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To the Editor:—
The reason for recommending that lumbar puncture be performed in cases of doubtful infantile paralysis is in order to arrive at the earliest practical moment at a correct diagnosis. We are still very ignorant of the real extent of the epidemics of poliomyelitis and are therefore, prevented from exercising due caution in limiting its spread. What we need especially to learn is the frequency with which cases of poliomyelitis that do not develop paralysis occur, and what the leading symptoms are in these instances, since the socalled abortive cases may be found to be the insidious means of the transmission of the infection. Moreover, there occurs, not uncommonly, a form of anterior poliomyelitis which simulates epidemic meningitis so closely as to be frequently confused with that disease. I can speak with certain knowledge on this point because of the frequency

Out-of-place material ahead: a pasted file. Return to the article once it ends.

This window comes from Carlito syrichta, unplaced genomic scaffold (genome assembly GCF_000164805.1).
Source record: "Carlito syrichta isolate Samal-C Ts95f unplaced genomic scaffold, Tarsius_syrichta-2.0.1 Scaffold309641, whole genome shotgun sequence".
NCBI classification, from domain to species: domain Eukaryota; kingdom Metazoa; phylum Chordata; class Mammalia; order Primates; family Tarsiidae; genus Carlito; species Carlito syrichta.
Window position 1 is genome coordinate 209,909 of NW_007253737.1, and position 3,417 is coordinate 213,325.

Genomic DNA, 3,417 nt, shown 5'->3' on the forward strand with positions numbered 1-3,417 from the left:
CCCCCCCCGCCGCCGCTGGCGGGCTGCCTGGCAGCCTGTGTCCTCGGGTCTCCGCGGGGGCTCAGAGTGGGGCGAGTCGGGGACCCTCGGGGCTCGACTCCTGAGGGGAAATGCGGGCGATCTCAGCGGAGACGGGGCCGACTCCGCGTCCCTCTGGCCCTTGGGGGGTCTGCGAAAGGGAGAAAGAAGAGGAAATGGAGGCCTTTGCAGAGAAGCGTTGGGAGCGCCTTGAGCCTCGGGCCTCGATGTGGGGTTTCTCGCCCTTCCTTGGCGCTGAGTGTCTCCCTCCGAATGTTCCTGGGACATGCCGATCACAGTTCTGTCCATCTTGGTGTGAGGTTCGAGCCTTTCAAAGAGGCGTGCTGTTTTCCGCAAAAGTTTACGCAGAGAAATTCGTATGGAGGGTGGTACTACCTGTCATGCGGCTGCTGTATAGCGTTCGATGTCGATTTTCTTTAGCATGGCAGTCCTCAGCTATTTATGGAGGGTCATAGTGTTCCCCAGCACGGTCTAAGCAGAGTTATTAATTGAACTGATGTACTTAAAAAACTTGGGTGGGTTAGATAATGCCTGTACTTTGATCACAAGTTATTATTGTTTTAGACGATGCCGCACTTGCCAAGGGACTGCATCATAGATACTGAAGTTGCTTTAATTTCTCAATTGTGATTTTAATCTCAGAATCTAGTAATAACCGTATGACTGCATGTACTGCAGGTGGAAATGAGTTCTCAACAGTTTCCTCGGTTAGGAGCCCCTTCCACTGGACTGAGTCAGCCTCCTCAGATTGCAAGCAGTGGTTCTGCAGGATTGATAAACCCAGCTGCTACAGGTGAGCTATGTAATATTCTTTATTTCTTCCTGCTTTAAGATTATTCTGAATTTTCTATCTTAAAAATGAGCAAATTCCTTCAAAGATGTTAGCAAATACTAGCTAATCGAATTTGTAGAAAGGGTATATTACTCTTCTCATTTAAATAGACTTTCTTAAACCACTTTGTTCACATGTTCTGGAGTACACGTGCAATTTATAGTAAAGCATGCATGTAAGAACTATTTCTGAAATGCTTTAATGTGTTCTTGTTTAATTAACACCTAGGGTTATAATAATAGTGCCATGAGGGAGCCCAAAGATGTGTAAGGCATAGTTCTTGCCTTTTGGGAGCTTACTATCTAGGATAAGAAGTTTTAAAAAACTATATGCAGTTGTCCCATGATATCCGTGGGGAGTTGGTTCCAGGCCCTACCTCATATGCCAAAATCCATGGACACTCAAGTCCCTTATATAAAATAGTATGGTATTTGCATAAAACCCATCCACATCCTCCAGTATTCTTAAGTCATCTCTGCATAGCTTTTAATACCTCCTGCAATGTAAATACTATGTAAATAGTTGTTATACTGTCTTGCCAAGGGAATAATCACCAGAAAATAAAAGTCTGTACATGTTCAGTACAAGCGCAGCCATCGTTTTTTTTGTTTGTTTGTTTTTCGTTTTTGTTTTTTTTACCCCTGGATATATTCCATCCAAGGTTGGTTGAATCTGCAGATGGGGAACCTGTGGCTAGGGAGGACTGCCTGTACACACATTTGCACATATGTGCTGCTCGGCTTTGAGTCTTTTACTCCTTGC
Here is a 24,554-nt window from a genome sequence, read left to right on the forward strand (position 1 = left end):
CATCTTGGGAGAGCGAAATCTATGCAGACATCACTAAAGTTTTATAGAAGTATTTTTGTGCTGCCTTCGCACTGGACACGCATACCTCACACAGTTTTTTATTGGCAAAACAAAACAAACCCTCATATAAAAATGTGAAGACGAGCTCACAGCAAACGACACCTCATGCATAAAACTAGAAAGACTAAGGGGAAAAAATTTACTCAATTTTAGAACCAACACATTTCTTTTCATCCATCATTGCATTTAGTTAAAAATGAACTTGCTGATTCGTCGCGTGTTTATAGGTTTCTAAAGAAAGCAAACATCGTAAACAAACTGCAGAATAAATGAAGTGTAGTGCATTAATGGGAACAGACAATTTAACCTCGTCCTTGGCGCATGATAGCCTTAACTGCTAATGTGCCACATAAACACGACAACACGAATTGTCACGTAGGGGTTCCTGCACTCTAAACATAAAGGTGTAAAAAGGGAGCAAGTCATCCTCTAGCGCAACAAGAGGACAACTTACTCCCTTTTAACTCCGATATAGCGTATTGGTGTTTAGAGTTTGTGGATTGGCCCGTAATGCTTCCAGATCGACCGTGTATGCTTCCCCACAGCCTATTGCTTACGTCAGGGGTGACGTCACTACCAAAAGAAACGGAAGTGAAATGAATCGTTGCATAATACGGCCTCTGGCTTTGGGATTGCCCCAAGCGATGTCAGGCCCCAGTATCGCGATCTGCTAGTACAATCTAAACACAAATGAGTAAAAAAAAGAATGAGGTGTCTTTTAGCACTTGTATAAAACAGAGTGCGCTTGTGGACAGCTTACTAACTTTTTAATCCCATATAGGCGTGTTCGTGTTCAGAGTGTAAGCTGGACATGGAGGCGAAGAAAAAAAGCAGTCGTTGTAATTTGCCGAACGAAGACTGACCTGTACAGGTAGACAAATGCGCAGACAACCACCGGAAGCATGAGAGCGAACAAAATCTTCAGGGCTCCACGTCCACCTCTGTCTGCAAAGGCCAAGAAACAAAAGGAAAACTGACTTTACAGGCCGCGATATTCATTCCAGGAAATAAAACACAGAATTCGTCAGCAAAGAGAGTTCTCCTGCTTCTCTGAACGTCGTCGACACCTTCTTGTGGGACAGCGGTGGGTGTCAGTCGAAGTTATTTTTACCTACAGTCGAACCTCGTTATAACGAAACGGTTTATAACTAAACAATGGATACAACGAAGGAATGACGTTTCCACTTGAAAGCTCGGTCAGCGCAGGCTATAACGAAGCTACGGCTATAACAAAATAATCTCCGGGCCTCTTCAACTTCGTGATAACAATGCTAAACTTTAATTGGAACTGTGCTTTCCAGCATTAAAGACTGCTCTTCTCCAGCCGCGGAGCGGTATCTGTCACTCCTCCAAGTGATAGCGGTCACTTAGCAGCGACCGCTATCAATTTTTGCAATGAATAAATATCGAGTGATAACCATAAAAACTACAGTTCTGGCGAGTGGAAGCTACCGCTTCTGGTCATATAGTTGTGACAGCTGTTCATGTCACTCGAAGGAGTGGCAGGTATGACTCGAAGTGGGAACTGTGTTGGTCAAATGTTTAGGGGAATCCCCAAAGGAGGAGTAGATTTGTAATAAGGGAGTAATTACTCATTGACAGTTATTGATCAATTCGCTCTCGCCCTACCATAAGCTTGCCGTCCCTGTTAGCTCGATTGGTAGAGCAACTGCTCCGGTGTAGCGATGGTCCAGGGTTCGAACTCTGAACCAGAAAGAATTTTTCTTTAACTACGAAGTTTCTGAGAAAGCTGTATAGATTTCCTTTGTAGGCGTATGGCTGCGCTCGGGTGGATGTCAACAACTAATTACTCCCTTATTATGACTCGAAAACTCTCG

Flexner S. Lumbar Puncture in Poliomyelitis. JAMA. 1910;55(16):1397. doi:10.1001/jama.1910.04330160065028
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